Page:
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July 11, 1918 - Image 4

Resource type:
The Wolverine, 1918-07-11

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taro Hinder Prm But Cod
ains SHner Progr .e A.t Crowd The colonel calls the major
Fills Shelter; YX . C. A. Assists 1When he wants something done.
In Opening Exercises And the major calls the captain,
And starts him on the run.
The Knights of Columbus war tent,
hich was recently erected on the The captain then gets busy
ampus for the detachment, was of- And strives to make it suit,
dally opened at 8 o'clock last night. By shifting all the baggage
espite the fact that the rain hinder- On a shavetail second neut.
d in some of the plans, the tent was The said lieutenant ponders
rowded with members of the detach- And strokes his smoothy jaw,
tent and.their friends. Then calls a trusty sergeant
Several of the speakers and sing- And to him lays down the law.
rs, who were scheduled on the orig-
ial program, could not be present. The sergeant calls the corporal,
. motion picture show was planned Explains how it must be,
y Mr. Hamilton of the Y. M. C. A., Then the corporal calls a private
ut it was postponed on account of And that poor private's me.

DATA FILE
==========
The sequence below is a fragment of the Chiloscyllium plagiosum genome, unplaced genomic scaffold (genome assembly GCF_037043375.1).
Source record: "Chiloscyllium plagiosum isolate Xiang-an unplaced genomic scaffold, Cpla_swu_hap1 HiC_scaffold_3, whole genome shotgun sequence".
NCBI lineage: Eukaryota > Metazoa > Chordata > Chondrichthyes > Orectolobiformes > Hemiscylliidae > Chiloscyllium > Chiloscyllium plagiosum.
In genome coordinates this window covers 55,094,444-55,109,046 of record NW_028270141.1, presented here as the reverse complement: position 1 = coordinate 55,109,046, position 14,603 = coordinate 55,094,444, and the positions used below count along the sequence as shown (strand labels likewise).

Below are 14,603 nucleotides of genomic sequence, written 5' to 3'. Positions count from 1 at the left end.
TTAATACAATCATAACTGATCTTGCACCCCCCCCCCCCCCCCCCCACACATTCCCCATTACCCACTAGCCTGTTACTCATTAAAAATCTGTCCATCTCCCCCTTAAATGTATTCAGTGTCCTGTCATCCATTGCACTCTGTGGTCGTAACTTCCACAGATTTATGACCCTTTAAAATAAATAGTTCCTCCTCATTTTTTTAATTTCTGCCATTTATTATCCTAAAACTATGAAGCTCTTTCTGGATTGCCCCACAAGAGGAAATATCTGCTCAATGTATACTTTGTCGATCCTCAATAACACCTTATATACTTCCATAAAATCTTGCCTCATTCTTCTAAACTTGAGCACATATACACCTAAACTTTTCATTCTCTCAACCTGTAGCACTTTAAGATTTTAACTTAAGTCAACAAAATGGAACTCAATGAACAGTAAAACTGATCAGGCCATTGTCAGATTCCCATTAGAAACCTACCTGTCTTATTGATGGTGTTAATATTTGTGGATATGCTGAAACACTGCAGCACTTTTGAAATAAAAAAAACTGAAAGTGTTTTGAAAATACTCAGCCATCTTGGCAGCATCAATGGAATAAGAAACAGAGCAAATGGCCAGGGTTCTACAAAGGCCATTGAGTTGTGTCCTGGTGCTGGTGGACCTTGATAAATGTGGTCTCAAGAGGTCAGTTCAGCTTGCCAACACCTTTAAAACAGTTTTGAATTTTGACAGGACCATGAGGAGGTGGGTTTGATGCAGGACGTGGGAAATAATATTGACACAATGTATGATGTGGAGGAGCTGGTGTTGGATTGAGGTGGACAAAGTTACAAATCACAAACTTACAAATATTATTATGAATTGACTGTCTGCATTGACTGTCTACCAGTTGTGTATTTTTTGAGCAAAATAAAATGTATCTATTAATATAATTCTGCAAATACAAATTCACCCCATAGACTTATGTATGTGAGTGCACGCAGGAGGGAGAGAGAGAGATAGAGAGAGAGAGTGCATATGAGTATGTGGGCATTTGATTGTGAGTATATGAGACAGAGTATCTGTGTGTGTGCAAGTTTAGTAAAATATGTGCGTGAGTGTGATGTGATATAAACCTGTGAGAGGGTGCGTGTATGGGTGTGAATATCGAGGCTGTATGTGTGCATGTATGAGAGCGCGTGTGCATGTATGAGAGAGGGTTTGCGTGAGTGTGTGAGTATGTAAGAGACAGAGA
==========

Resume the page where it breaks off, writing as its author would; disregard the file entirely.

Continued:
se Knights of Columbus opening.
Co-operation Evinced This is the way a private
The Rev. Father M. P. Bourke Gets his orders in the army.
poke a few words on the splendid Trench and Camp, Camp Funston
-operation evinced between the POETRY APPEARS to be all the
nights of Columbus and the Y. M. go with humorists, so this is the start
A. Mr. Newton Fetter, of the in- of the bunk.
ai Y. M. C. A gave an excellent talk The Cabs Are Raving Again
a the purposes of the two organiza- (From the Swindle Sheet
ons Prof. William A. McLaughlin The dining room had been set with
oke for the members of the faculty many little tables, as well as with
the University. several long ones, so that small
Flags off all the allied nations were groups might have their lunch to-
ised on the outside tent poles. The gether. On the tables were snowy